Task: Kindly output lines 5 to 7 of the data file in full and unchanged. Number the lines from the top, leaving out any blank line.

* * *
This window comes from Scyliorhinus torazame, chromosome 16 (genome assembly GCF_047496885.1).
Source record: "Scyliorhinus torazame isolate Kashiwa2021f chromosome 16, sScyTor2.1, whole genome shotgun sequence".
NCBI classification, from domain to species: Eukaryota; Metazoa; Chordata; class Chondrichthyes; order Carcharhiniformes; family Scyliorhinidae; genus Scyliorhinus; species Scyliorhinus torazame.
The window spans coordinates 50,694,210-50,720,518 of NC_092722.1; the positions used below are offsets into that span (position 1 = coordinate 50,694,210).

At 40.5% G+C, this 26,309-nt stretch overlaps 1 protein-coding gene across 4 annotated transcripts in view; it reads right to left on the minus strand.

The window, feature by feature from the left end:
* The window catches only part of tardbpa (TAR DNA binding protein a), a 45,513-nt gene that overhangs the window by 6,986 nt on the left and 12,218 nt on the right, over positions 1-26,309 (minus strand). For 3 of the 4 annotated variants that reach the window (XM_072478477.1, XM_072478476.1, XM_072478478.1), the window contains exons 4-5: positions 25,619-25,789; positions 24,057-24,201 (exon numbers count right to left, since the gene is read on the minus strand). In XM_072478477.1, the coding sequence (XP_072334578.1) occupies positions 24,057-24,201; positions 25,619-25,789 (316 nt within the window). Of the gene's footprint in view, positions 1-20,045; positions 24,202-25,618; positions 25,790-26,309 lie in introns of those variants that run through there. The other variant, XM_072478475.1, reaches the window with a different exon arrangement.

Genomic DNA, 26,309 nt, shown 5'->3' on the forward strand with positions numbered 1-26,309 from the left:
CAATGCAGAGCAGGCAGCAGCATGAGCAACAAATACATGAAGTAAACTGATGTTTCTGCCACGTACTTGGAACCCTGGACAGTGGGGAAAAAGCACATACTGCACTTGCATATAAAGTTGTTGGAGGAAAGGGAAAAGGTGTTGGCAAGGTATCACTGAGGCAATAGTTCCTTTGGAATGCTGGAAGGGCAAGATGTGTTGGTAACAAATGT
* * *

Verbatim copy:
At 40.5% G+C, this 26,309-nt stretch overlaps 1 protein-coding gene across 4 annotated transcripts in view; it reads right to left on the minus strand.

The window, feature by feature from the left end:
* The window catches only part of tardbpa (TAR DNA binding protein a), a 45,513-nt gene that overhangs the window by 6,986 nt on the left and 12,218 nt on the right, over positions 1-26,309 (minus strand). For 3 of the 4 annotated variants that reach the window (XM_072478477.1, XM_072478476.1, XM_072478478.1), the window contains exons 4-5: positions 25,619-25,789; positions 24,057-24,201 (exon numbers count right to left, since the gene is read on the minus strand). In XM_072478477.1, the coding sequence (XP_072334578.1) occupies positions 24,057-24,201; positions 25,619-25,789 (316 nt within the window). Of the gene's footprint in view, positions 1-20,045; positions 24,202-25,618; positions 25,790-26,309 lie in introns of those variants that run through there. The other variant, XM_072478475.1, reaches the window with a different exon arrangement.